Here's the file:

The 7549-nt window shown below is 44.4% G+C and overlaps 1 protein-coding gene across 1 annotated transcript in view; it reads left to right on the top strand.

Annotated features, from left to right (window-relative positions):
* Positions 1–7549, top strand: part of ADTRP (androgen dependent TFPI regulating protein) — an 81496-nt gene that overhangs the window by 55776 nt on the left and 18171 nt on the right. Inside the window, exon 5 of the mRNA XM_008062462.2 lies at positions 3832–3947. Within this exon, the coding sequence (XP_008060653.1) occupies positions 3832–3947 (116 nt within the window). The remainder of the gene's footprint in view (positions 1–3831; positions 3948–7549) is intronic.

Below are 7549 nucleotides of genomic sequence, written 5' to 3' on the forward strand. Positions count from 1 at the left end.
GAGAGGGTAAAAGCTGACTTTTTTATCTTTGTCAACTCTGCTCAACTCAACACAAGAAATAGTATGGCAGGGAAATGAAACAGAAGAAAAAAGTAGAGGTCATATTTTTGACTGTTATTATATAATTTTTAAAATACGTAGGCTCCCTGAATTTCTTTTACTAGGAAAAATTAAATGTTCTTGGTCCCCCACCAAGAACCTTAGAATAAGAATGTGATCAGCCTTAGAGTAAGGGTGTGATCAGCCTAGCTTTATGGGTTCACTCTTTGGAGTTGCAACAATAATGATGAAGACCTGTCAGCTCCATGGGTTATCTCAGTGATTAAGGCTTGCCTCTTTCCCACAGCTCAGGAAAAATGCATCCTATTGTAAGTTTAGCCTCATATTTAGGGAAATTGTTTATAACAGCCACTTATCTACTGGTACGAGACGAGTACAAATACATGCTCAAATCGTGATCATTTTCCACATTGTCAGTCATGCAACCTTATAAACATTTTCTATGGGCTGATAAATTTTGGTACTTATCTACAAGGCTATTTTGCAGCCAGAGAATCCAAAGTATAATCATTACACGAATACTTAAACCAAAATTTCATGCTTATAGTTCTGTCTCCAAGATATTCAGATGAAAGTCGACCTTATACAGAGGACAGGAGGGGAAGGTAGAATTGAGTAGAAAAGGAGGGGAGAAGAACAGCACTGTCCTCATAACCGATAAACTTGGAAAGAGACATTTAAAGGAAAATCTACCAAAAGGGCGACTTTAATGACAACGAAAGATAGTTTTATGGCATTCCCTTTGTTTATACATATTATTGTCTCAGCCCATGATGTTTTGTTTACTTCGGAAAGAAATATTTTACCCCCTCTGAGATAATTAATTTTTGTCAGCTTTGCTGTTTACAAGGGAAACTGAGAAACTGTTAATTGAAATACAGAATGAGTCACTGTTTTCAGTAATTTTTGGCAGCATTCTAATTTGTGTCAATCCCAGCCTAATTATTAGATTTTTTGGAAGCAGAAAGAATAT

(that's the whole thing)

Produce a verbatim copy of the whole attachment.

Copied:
The 7549-nt window shown below is 44.4% G+C and overlaps 1 protein-coding gene across 1 annotated transcript in view; it reads left to right on the top strand.

Annotated features, from left to right (window-relative positions):
* Positions 1–7549, top strand: part of ADTRP (androgen dependent TFPI regulating protein) — an 81496-nt gene that overhangs the window by 55776 nt on the left and 18171 nt on the right. Inside the window, exon 5 of the mRNA XM_008062462.2 lies at positions 3832–3947. Within this exon, the coding sequence (XP_008060653.1) occupies positions 3832–3947 (116 nt within the window). The remainder of the gene's footprint in view (positions 1–3831; positions 3948–7549) is intronic.

Below are 7549 nucleotides of genomic sequence, written 5' to 3' on the forward strand. Positions count from 1 at the left end.
GAGAGGGTAAAAGCTGACTTTTTTATCTTTGTCAACTCTGCTCAACTCAACACAAGAAATAGTATGGCAGGGAAATGAAACAGAAGAAAAAAGTAGAGGTCATATTTTTGACTGTTATTATATAATTTTTAAAATACGTAGGCTCCCTGAATTTCTTTTACTAGGAAAAATTAAATGTTCTTGGTCCCCCACCAAGAACCTTAGAATAAGAATGTGATCAGCCTTAGAGTAAGGGTGTGATCAGCCTAGCTTTATGGGTTCACTCTTTGGAGTTGCAACAATAATGATGAAGACCTGTCAGCTCCATGGGTTATCTCAGTGATTAAGGCTTGCCTCTTTCCCACAGCTCAGGAAAAATGCATCCTATTGTAAGTTTAGCCTCATATTTAGGGAAATTGTTTATAACAGCCACTTATCTACTGGTACGAGACGAGTACAAATACATGCTCAAATCGTGATCATTTTCCACATTGTCAGTCATGCAACCTTATAAACATTTTCTATGGGCTGATAAATTTTGGTACTTATCTACAAGGCTATTTTGCAGCCAGAGAATCCAAAGTATAATCATTACACGAATACTTAAACCAAAATTTCATGCTTATAGTTCTGTCTCCAAGATATTCAGATGAAAGTCGACCTTATACAGAGGACAGGAGGGGAAGGTAGAATTGAGTAGAAAAGGAGGGGAGAAGAACAGCACTGTCCTCATAACCGATAAACTTGGAAAGAGACATTTAAAGGAAAATCTACCAAAAGGGCGACTTTAATGACAACGAAAGATAGTTTTATGGCATTCCCTTTGTTTATACATATTATTGTCTCAGCCCATGATGTTTTGTTTACTTCGGAAAGAAATATTTTACCCCCTCTGAGATAATTAATTTTTGTCAGCTTTGCTGTTTACAAGGGAAACTGAGAAACTGTTAATTGAAATACAGAATGAGTCACTGTTTTCAGTAATTTTTGGCAGCATTCTAATTTGTGTCAATCCCAGCCTAATTATTAGATTTTTTGGAAGCAGAAAGAATAT